Coated bullets


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Tory
March 9, 2005, 06:17 PM
Specifically, the polymer/plastic/whatever coated bullets from such companies as Precision, Bear Creek and Master Blaster. I'm looking to eliminate smoke and fouling without going to the full cost of jacketed.

Has anyone tried these magic projectiles and, if so, with what results?

Thanks.

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Jim Watson
March 9, 2005, 06:51 PM
I have shot a fair number of the old Precision coated cast bullets. The .45 ACPs smoke markedly less than wax-lubed cast, but 9mms smoke almost as much as wax lubed. I think it is because the higher pressure and ratio of powder charge to bullet base area of the 9mm just burns the coating up. Can't say about fouling, I clean the gun every once in a while.

Precision has been off-line for many months but says they are back in production with new equipment. I have read elsewhere that their bullets will now be swaged instead of cast.

I have some Bear Creek coated .38 Special and .45 bullets on order, should be in shortly.

Calif. Hunter
March 10, 2005, 06:56 PM
I haven't paid particular attention to the smoke, but the leading is decidedly less with the Bear Creek moly-coated bullets. My recollection is that the smoke was also reduced, but would have to shoot them to verify that. I have a match on Saturday that I will be shooting with them. I use the .45 200 gr RNFP in .45 acp over 4.8 gr of Titegroup.

TooTaxed
March 11, 2005, 02:09 AM
The Bear Creek black moly-coated bullets have worked well for me...I've used 9-mm 125-gr RN, .38-Spl, .40 S&W, .45 Auto, and .45 Colt bullets. Leading is very minor or unnoticable. :D

Tbone2
March 30, 2005, 07:59 AM
I shoot a STI in 40 SW recently installed a Schuemann barrel only to have wear so severe (0.010 compaired to stock) that I returned it to the factory.
The only bullets shot out of the gun were polymer coated lead (Ranger brand). Has anyone else had a similar problem? :banghead:

Deavis
April 1, 2005, 12:12 AM
I picked up some precision bullets to try out and I wasn't blown away by the tolerances. They shot and grouped well, but they weren't as constent as jacketed bullets. The coating wasn't very uniform and I think that it led to the variation in diameter/OAL of the bullets I was measuring. I guess what sealed the deal is that I had to pay sales tax on top of shipping and that made them almost as expensive as jacketed bullets for me. :(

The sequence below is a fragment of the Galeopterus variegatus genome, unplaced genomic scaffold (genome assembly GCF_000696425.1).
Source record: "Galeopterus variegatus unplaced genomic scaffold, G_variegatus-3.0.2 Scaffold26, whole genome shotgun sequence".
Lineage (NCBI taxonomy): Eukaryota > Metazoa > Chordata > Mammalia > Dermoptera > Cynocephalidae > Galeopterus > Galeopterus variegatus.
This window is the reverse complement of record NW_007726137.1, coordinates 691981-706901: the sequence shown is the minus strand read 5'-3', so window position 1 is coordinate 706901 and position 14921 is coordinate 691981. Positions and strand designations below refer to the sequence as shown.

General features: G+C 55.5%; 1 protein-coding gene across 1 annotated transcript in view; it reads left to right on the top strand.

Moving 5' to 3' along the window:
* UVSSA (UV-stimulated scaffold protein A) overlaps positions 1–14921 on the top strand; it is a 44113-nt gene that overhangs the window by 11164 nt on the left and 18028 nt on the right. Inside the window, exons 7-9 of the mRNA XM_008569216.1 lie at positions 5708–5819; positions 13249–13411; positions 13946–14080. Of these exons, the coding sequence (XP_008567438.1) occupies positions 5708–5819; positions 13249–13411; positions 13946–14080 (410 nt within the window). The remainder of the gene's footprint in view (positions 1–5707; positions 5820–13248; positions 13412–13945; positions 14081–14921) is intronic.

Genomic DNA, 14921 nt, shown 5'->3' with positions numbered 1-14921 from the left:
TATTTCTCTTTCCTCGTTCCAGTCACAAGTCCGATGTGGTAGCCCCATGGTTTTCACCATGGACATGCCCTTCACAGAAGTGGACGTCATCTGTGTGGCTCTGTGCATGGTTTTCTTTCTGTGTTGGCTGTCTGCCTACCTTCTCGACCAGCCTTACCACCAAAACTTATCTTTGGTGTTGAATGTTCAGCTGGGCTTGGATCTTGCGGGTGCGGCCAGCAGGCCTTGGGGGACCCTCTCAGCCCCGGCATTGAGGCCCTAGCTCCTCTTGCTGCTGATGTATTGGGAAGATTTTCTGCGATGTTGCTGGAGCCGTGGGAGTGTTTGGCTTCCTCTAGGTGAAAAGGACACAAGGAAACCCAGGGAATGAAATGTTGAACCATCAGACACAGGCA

TooTaxed
April 1, 2005, 08:51 PM
Since my last post I've tested a number of 9-mm Luger loads using Bear Creek 124-gr RNL moly and Ranier 115-gr RN copper-plated bullets, using a CZ-75B and a Taurus PT-99 with stainless steel barrel, both full-sized guns. Before firing, I stripped, thoroughly cleaned and lubed both guns.

Starting with light loads of 3.4-gr #231 with both bullets, the CZ functioned perfectly, with the slide remaining open at the end of the clipload. Accuracy was best in loads of 3.6 to 3.8-gr, with a slight edge to the Ranier...which might have just been me! No leading from the Bear Creek at any power up to 4.0-gr, which was as high as I tested. Could cover the 25-yd groups with one or two pasters (the targets got rather frayed after several groups).

The Taurus results were considerably different! Lots of leading with the Bear Creek at all powers...I think that is because of the stainless steel barrel, as I've had similar results with lead bullets in other SS pistols. Frequent FTE problems below 3.6-gr, where FTE and FTF problems were about equal. At 3.7-gr, good functioning except the slide wouldn't stay open at the end of the clipload. Finally got the slide to stay open at 3.8-gr. Accuracy was best at 3.6 to 3.8-gr, about on a par with the CZ. No leading in either gun from the Ranier.

Conclusions: (1.) Think I'll sell the Taurus. (2.) Both the Ranier and Bear Creek are fine for range work. (3.) I'll standardize on 3.8-gr of #231 for 115 to 125-gr 9-mm Luger. (It's interesting that this loading worked so well for function and accuracy in both bullet weights! Certainly not expected.)

PGBsuperior
April 5, 2005, 12:31 PM
I produce a moly-coated bullet that has been very popular, and the formula/process has been avidly sought after by such concerns as Midway and Remington Arms as well as by many individuals. They never got it, it was the trade secret of the man I bought my equipment from after he retired.

These were made by Jim Cox of J&L Bullets for many years and shipped all over the world, and I am now the only one making them. They do not lead your bore, you get better velocity, and the moly does not come off or get on your hands or remain in your bore. You don't get the smoke you do with other moly bullets either.

Drop me a line or give me a call and I'll be glad to discuss this with you.

a.

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